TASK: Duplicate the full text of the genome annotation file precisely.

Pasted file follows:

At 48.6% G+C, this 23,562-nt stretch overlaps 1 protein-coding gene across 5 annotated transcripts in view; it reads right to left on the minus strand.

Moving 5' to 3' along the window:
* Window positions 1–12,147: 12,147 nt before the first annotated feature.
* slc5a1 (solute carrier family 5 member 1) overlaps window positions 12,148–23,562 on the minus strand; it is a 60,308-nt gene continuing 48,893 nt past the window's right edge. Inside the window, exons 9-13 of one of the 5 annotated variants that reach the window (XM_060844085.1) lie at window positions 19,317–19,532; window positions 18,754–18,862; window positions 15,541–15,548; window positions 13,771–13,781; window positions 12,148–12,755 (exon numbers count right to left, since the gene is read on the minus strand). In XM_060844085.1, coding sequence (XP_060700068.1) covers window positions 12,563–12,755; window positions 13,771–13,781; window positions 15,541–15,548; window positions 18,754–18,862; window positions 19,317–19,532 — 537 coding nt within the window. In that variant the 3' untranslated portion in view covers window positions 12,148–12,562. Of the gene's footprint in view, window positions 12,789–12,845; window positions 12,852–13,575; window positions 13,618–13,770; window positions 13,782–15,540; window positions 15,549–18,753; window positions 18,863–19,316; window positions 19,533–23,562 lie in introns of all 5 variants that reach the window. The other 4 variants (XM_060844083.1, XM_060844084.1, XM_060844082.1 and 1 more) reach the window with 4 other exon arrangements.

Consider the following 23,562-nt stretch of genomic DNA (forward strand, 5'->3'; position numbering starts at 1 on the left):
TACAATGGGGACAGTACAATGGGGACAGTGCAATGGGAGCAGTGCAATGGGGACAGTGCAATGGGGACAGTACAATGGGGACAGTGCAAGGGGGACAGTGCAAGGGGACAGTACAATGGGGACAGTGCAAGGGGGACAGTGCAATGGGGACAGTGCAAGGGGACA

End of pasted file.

At 48.6% G+C, this 23,562-nt stretch overlaps 1 protein-coding gene across 5 annotated transcripts in view; it reads right to left on the minus strand.

Moving 5' to 3' along the window:
* Window positions 1–12,147: 12,147 nt before the first annotated feature.
* slc5a1 (solute carrier family 5 member 1) overlaps window positions 12,148–23,562 on the minus strand; it is a 60,308-nt gene continuing 48,893 nt past the window's right edge. Inside the window, exons 9-13 of one of the 5 annotated variants that reach the window (XM_060844085.1) lie at window positions 19,317–19,532; window positions 18,754–18,862; window positions 15,541–15,548; window positions 13,771–13,781; window positions 12,148–12,755 (exon numbers count right to left, since the gene is read on the minus strand). In XM_060844085.1, coding sequence (XP_060700068.1) covers window positions 12,563–12,755; window positions 13,771–13,781; window positions 15,541–15,548; window positions 18,754–18,862; window positions 19,317–19,532 — 537 coding nt within the window. In that variant the 3' untranslated portion in view covers window positions 12,148–12,562. Of the gene's footprint in view, window positions 12,789–12,845; window positions 12,852–13,575; window positions 13,618–13,770; window positions 13,782–15,540; window positions 15,549–18,753; window positions 18,863–19,316; window positions 19,533–23,562 lie in introns of all 5 variants that reach the window. The other 4 variants (XM_060844083.1, XM_060844084.1, XM_060844082.1 and 1 more) reach the window with 4 other exon arrangements.

Consider the following 23,562-nt stretch of genomic DNA (forward strand, 5'->3'; position numbering starts at 1 on the left):
TACAATGGGGACAGTACAATGGGGACAGTGCAATGGGAGCAGTGCAATGGGGACAGTGCAATGGGGACAGTACAATGGGGACAGTGCAAGGGGGACAGTGCAAGGGGACAGTACAATGGGGACAGTGCAAGGGGGACAGTGCAATGGGGACAGTGCAAGGGGACA